1.       One wonders how, then, these students have arrived at such a false conclusion. One reason, of course, may be that they're science students. Scientific terms generally possess only one,precisely23 defined, meaning. It is, in fact, exactly this quality that makes these wordsdistinctive24 in English, or indeed in any other language. Another reason could be the way in which these students were taught English. For example, long vocabulary lists are still an important feature in the foreign language learning programmes of many countries. On one side of the page is the word in English; on the other side a single word in the student's native language.

2.       2. Practically all the students think that every word in English had an exact translational equivalent in their own language. Again this is a gross distortion of the truth. Sometimes a word in the student's native language may not have an equivalent in English at all, which may have to employ a phrase as a translation. Sometimes one word in the student's language may be translated by one of two possible words in English. The difficulty that many students have with the two verbs 'do' and 'make' is an example of this. Often the area of meaning covered by one word in the student's language may be wider or narrower than the area of meaning covered by a corresponding word in English. This sometimes happens with the naming of colours, where most students would expect an exact correspondence between their language and English. The borders between the primary colours of the spectrum25 are, however,drawn26 at different places in different languages. Translation, in fact, is a particularly difficult thing to do well. It certainly can't be done by matching single words from one language by single words from another. At first, those computer scientists who attempted to construct an automatic translation machine made this mistake. The machines often produced nonsense.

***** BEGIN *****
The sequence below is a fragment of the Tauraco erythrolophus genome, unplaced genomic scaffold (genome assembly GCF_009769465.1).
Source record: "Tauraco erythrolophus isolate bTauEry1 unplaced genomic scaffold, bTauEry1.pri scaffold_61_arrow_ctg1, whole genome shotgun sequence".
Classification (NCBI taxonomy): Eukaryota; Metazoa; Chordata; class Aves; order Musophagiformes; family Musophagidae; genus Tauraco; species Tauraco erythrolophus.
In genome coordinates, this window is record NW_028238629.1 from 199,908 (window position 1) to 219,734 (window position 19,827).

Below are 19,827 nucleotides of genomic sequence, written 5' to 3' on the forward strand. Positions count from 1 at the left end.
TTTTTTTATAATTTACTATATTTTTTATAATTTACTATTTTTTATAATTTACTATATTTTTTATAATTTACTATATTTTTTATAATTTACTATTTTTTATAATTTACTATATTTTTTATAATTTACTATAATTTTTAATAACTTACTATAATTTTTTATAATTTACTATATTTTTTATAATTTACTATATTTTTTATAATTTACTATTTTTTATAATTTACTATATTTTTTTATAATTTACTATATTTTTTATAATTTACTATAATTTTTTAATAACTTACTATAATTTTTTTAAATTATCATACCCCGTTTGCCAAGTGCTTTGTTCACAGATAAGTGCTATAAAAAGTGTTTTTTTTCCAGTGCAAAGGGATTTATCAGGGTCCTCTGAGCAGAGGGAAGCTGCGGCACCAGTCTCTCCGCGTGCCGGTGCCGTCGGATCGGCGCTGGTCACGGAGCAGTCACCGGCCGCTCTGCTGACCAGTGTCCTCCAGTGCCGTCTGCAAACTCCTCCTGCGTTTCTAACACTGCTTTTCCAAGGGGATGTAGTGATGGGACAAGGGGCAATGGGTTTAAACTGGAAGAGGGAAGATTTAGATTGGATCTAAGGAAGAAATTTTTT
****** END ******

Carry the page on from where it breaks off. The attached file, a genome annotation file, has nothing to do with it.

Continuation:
3.  What, then, is the best way to increase one's vocabulary in a foreign language? This can be answered in three words. Firstly, observation: the unknown word should be observed in its context; in other words, the neighbouring words and the grammatical construction should benoted27. A good dictionary should be referred to and examples of the usage of the word should be noted. Secondly28, imitation: the student should use the new word in appropriate contexts, imitating the examples he has noted. Finally, repetition: he'll need to practise using the word several times before he's confident that he can use it correctly; in other words, repetition is necessary if the new word is to 'stick', and especially if it is to enter the student's active vocabulary.